There are several benefits of Equity crowdfunding.
First of all the good quality investors – Many angel investors use the platforms full time, so, along with financing, a start-up can benefit from angel support and advice. Once in, investors may continue to invest in the business over the longer term. 

Secondly, you can use the advantage of pooled investments. Some equity crowdfunding platforms pool all the investments from individuals into a single investment that buys shares in your business. Therefore you need to only deal with one point of contact rather than lots of individual investors.

 

2. Peer-to-peer crowdfunding

Peer-to-peer crowdfunding platforms pool investments and lend money to businesses. The expectation is that the startup will be successful, and the crowdfunded investment will be paid back along with interest. It’s a similar approach to getting an unsecured loan from a bank. It’s sometimes referred to as ‘debt crowdfunding’. 

As you’re not issuing equity or shares, nor tangible assets such as plant equipment or premises, it’s effectively an unsecured loan. Default and you won’t have assets exposed to investors. 

Peer-to-peer crowdfunding is more suitable for less mainstream businesses. It tends to attract investors interested in niche businesses that would find it difficult to secure traditional funding. 

3. Rewards-based crowdfunding: 

Rewards-based crowdfunding platforms allow businesses to reward investors in ways other than simple equity or interest. Rewards can be the chance to test prototypes, lunch with the founders or getting one of the first models off the production line. Rewards are usually tiered, so the more money someone invests, the greater the reward.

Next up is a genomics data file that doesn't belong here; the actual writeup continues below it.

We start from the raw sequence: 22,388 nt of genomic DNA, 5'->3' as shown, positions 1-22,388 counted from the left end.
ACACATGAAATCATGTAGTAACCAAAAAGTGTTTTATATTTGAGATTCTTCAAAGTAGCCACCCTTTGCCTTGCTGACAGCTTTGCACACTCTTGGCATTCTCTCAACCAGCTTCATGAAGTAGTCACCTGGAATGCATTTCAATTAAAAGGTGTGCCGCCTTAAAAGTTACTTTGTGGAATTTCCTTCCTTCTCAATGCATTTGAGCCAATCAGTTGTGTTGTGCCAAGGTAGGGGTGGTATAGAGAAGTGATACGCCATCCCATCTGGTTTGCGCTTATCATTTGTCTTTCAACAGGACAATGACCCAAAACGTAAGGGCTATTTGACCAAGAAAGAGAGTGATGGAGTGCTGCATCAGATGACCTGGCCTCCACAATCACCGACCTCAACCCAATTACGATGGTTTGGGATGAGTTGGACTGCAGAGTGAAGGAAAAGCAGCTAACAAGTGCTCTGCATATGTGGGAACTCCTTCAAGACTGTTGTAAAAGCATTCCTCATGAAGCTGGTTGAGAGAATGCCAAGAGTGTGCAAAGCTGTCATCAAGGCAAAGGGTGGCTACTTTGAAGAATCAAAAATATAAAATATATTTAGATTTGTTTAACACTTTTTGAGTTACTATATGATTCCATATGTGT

There are no equity or interest swaps in exchange for funding and as rewards can be inexpensive, it’s a cheap way to raise finance. 

However rewards-based crowdfunding is usually all-or-nothing. If the fundraising goal isn’t reached, no money is invested. This means you can spend a lot of time trying to drum up investors and creating rewards that ultimately don’t result in a single penny of investment. 

4. Donation crowdfunding:

Investors simply donate to your business. No strings. You’ll need to update investors on progress, but any donations you get are yours to keep. 

Because donations are usually by individuals attracted to your business idea, it’s similar to like tossing spare change into a hat. Don’t expect to raise huge sums through donations. 

Donations are usually made by people who are supporting social enterprise activities or businesses that support local communities, rather than mainstream limited companies.

How Crowdfunding works and how to ace it

Now that you have an overview of the different types of crowdfunding, between which you can choose, you`ll probably ask yourself how exactly a successful crowdfunding campaign is working.

Let’s start with the online platform, which allows you to create a fundraising campaign. This is a pitch to investors that includes an overview of the business, business plan, management details and details of the money they want to raise. Depending on the type of crowdfunding platforms – such as equity crowdfunding or rewards-based crowdfunding – the campaign will put equity or rewards up for grabs in exchange for their investment. 

Investors pledge money during the campaign. Some crowdfunding platforms operate an all-or-nothing approach: if the fundraising goal isn’t achieved then no money is invested in the business and investors walk away. Some platforms such as equity crowdfunding may go ahead and invest the amount pledged at the end of the campaign even if the target wasn’t hit. The crowdfunding platform takes a cut of the money pledged and passes the rest onto the startup.